Diane Clarkson [Posted by Diane Clarkson]


A recent analysis by PR firm Burson-Marsteller and Proof Digital Media found that more than half of Fortune 100 companies are using Twitter with two thirds of these companies using Twitter for some kind of customer service function.


In other customer service channels, companies pick up the telephone or open an email to hear about customers' issues. Customer service on Twitter is not simply about responding. Think of Twitter as a conversation. You may be a participant in that conversation  with a direct message and the expectation of a response. Or you may be the topic of a conversation if your customers are tweeting their complaints to warn others or vent their frustrations. You will only hear this conversation if you are listening. Twitter gives you the opportunity to shift from being the topic to a participant.  If you respond well, you can convert a frustrated customer into a happy one while salvaging your reputation amongst their listeners.


Recently, blogger Heather Armstrong was frustrated with the service she’d received (or not received) from Maytag and, without satisfaction in other customer service channels, took to Twitter to vent. Her complaints about the company reached her one million followers. The next morning, she was contacted by someone from Whirlpool, Maytag’s parent company, who resolved the problem. Ms Armstrong tweeted her satisfaction.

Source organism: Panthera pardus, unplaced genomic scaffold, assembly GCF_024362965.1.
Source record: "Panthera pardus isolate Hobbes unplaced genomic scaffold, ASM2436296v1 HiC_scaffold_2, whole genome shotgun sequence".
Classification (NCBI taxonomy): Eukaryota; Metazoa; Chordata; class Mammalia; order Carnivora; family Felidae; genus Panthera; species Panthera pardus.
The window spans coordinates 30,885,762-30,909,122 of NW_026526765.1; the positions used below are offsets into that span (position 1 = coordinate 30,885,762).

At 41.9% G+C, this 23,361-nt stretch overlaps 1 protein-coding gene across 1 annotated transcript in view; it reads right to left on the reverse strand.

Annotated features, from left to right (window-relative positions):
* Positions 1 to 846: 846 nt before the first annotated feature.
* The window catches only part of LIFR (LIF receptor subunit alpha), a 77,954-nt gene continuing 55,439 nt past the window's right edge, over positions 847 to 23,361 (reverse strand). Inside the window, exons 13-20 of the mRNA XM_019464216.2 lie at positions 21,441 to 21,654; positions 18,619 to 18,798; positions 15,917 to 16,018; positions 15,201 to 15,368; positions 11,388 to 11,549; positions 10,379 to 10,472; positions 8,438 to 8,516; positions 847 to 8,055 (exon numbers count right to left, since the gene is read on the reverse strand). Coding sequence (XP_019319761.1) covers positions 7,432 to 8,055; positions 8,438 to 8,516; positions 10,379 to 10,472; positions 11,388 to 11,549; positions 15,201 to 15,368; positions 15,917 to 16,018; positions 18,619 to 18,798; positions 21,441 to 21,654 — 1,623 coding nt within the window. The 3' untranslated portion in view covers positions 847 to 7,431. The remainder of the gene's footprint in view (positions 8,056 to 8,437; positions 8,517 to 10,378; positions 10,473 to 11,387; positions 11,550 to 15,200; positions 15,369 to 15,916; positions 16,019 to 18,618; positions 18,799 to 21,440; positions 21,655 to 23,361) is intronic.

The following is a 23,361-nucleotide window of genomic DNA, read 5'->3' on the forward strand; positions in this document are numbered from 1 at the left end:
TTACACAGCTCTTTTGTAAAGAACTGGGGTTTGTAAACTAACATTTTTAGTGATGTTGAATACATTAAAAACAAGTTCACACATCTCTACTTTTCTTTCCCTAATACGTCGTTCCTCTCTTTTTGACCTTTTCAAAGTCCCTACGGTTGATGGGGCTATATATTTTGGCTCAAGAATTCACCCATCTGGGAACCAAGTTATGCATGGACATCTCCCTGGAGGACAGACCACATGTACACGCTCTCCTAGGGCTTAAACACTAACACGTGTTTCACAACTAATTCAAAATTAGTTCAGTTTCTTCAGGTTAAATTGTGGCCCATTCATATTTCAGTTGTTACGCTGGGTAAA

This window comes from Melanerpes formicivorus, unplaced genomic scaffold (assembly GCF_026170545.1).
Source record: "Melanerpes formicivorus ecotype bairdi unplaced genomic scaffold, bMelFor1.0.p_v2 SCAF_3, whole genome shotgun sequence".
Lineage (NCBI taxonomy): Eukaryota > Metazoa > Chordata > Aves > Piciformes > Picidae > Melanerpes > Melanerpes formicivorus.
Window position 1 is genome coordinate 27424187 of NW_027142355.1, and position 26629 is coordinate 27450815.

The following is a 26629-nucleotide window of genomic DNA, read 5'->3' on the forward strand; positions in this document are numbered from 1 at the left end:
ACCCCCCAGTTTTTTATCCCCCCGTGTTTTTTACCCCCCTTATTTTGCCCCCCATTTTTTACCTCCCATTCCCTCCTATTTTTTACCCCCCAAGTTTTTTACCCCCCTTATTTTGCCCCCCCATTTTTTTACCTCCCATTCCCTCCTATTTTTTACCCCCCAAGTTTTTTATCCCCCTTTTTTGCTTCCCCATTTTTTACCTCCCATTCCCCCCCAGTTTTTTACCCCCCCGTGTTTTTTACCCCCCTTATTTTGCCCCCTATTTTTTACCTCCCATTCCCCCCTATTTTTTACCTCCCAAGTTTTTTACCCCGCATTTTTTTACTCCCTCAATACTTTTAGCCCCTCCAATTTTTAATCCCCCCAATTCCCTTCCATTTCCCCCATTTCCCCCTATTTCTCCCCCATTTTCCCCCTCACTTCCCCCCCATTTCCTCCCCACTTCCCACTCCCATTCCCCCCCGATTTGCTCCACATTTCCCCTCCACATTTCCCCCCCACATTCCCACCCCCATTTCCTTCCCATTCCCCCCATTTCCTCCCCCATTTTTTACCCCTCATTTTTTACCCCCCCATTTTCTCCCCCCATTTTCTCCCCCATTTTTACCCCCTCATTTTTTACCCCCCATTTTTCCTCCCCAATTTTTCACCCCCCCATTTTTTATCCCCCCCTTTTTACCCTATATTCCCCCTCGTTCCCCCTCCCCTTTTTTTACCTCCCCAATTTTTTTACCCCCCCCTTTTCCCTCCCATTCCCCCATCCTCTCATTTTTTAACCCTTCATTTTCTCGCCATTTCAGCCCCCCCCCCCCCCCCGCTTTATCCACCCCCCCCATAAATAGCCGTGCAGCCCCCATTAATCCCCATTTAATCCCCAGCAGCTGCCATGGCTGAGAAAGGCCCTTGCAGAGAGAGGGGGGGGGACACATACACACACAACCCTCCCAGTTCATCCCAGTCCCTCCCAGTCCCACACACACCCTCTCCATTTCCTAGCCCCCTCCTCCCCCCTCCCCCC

Granted, Ms Armstrong is not your average customer. In August 2009, she was featured on Forbes list of the Most Influential Women in Media.  This incident has sparked debate over whether or not a media personality should their celebrity to complain about customer service.  eBusiness professionals should consider this debate as less important than whether or not they are listening to Twitter to know what people – anyone – are saying about their brands.


There are many potential eBusiness benefits to Twitter and I wrote about this in May 2009 in a report called “How Twitter Can Influence eBusiness”.   I will be publishing a report next month looking at Twitter and online customer service.


I believe more and more people will reach out to Twitter for customer service over the coming year.  That growth will bring expectations for instantaneous and personal response. Meeting these high expectations will have implications across many business areas including staffing and training, operational structure, CRM and knowledge base management.


If you are attending Forrester’s Consumer Forum in Chicago on October 26 -27, I will be presenting on “How Twitter Can Influence eBusiness: Assessing the Twitter Opportunity” and hope to see you there.


You can follow me on twitter.com/diane_clarkson